$2.64 billion in sales, $838 million profit-up 44% from last quarter.
Nvidia reported record revenue for the third quarter ended October 29, 2017, of $2.64 billion, up 32% from $2.00 billion a year earlier, and up 18% from $2.23 billion in the previous quarter, with growth across all its platforms.
The company’s GPU business revenue was $2.22 billion, up 31% from a year earlier and up 17% sequentially, which the company claimed was led by strength across all platforms, including datacenter, gaming, and professional visualization platforms. GeForce GPU gaming results were led by strong adoption of Volta in the datacenter, and Pascal-based GeForce GTX gaming platforms, said the company.
“Industries across the world are accelerating their adoption of AI. Our Volta GPU has been embraced by every major internet and cloud service provider and computer maker.”
Datacenter (including Tesla, GRID and DGX) revenue was $501 million, up 109% year-on-year and up 20% sequentially. The datacenter revenue, said Nvidia, reflects shipments of its Volta GPU and V100 platform. Datacenter growth was fueled by demand from cloud customers for deep learning training and GPU computing, as well as demand for its HPC, DGX AI supercomputing, and GRID virtualization platforms.
Professional visualization revenue grew 15% year-over-year and 2% sequentially to a record $239 million, led by high-end mobile platforms. Visualization is hardware only. Nvidia’s Mental Ray rendering software is separately reported in “other.”
Tegra Processor business revenue, which included gaming development platforms and services, was $419 million, up 74% from a year ago and up 26% sequentially. Tegra Processor business revenue includes SOC modules for the Nintendo Switch gaming console and development services. Also included was record automotive revenue of $144 million, which was up 13% from a year earlier and up 1% sequentially, incorporating infotainment modules, production DRIVE PX platforms, and development agreements for self-driving cars.
During the first nine months of fiscal 2018, Nvidia returned to shareholders $909 million in share repurchases and $250 million in cash dividends. As a result, the company has returned an aggregate of $1.16 billion to shareholders in the first nine months of the fiscal year. Nvidia intend to return $1.25 billion to shareholders in fiscal 2018.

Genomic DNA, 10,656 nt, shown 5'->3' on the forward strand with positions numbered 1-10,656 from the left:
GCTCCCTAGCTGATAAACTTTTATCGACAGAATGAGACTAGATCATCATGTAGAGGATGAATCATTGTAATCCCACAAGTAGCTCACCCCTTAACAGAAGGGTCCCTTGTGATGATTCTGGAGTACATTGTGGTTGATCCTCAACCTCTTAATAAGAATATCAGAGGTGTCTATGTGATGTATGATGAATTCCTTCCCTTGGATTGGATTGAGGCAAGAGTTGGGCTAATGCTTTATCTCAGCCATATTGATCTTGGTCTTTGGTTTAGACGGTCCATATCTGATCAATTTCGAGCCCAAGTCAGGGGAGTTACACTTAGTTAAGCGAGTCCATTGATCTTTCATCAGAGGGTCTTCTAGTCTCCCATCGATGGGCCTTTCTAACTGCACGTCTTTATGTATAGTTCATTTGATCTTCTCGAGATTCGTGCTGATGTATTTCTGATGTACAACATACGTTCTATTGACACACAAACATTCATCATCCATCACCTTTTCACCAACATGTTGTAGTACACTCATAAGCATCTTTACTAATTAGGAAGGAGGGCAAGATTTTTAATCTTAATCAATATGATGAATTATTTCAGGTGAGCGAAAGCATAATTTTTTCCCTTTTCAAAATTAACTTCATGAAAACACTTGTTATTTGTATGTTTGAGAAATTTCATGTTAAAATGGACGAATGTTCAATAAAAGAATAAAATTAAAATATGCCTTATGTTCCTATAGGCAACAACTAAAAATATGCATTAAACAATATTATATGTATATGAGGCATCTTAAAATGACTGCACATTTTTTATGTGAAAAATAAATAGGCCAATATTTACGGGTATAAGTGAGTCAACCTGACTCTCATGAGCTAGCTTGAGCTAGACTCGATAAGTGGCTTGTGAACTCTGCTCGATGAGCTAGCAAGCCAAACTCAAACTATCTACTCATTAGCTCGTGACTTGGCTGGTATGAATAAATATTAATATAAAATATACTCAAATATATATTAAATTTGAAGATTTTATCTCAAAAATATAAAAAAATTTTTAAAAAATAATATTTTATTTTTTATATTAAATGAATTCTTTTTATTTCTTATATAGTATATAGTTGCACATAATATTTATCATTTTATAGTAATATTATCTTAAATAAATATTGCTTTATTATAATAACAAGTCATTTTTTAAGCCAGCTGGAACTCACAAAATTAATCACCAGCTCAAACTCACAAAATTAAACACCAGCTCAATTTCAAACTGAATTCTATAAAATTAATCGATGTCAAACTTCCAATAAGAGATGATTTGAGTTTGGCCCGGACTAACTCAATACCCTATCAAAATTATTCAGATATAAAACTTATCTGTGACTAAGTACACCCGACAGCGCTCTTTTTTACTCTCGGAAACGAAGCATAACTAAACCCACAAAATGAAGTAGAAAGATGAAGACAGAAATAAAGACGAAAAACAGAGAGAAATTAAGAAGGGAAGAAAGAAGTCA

Nvidia began its capital return program in the fourth quarter of fiscal 2013. Since then, the company has returned $5.18 billion to shareholders. This return represents 80% of the company’s cumulative free cash flow for fiscal 2013 through the third quarter of fiscal 2018.
During the third quarter of fiscal 2018, Nvidia announced and began shipping its GTX1070Ti, and announced collaborations to bring the company’s GameWorks technology to fall games, including PlayerUnknown’s Battlegrounds, Final Fantasy XV, and Shadow of War.
It released the its VRWorks 360 Video SDK, enabling production houses to live stream high-quality, 360-degree, stereo video, opened early access to its Holodeck, providing a virtual collaboration space using highly realistic, physically simulated VR, and launched the Quadro Virtual Data Center Workstation, with virtualization software that turns GPU-accelerated servers into workstations.
Nvidia’s outlook for the fourth quarter of fiscal 2018 for revenue is to be $2.65 billion, ±2%, GAAP and non-GAAP gross margins to be 59.7% and 60%, respectively, ±50 basis points, and GAAP and non-GAAP operating expenses are expected to be approximately $722 million and $600 million, respectively.
Capital expenditures are expected to be approximately $75 million to $85 million, excluding the planned purchase of the property containing our new Santa Clara campus building.
What do we think?
Nvidia’s GPU Business revenue was $2.64 billion, up 18% from last quarter, and up an impressive 32% from the same period last year. It was driven mostly from gaming, but also contributed to by the data center, and pro viz. Tegra Processor Business revenue was $419 million was up 26% from last quarter and 74% from last year, driven by automotive and Nintendo.
Gaming is still the big money maker for Nvidia as shown in the following chart.
However, the rate of change in the Tegra sales year-to-year is shockingly good—74%, which is attributed to the growth in automotive, and a nice uptick on Nintendo developer systems. Pro viz is up and that mysterious, and certainly fleeting cryptocurrency bubble continues to warp sales and forecasts.
The numeric values are shown in the following table.
The valuation placed on the company is getting easier to understand. Both sales and profits are up from last quarter and the outlook for next quarter is up slightly from Q3. The company’s share price has been steadily going up and out pacing its competitors by a wide margin indicating the investors have a higher expectation for continued growth and profits from Nvidia than any other company in the segment—Nvidia is truly, and deservedly, the darling of the industry now.
Nvidia has always been an exciting and attractive company for investors, and when the company continues to parade out design wins in all categories from handheld gaming devices to self-driving giant trucks, AI supercomputers, and the best gaming AIB available, it’s not hard to understand that level of excitement. Few companies, maybe two others, have that level of accomplishment and pizzazz about them.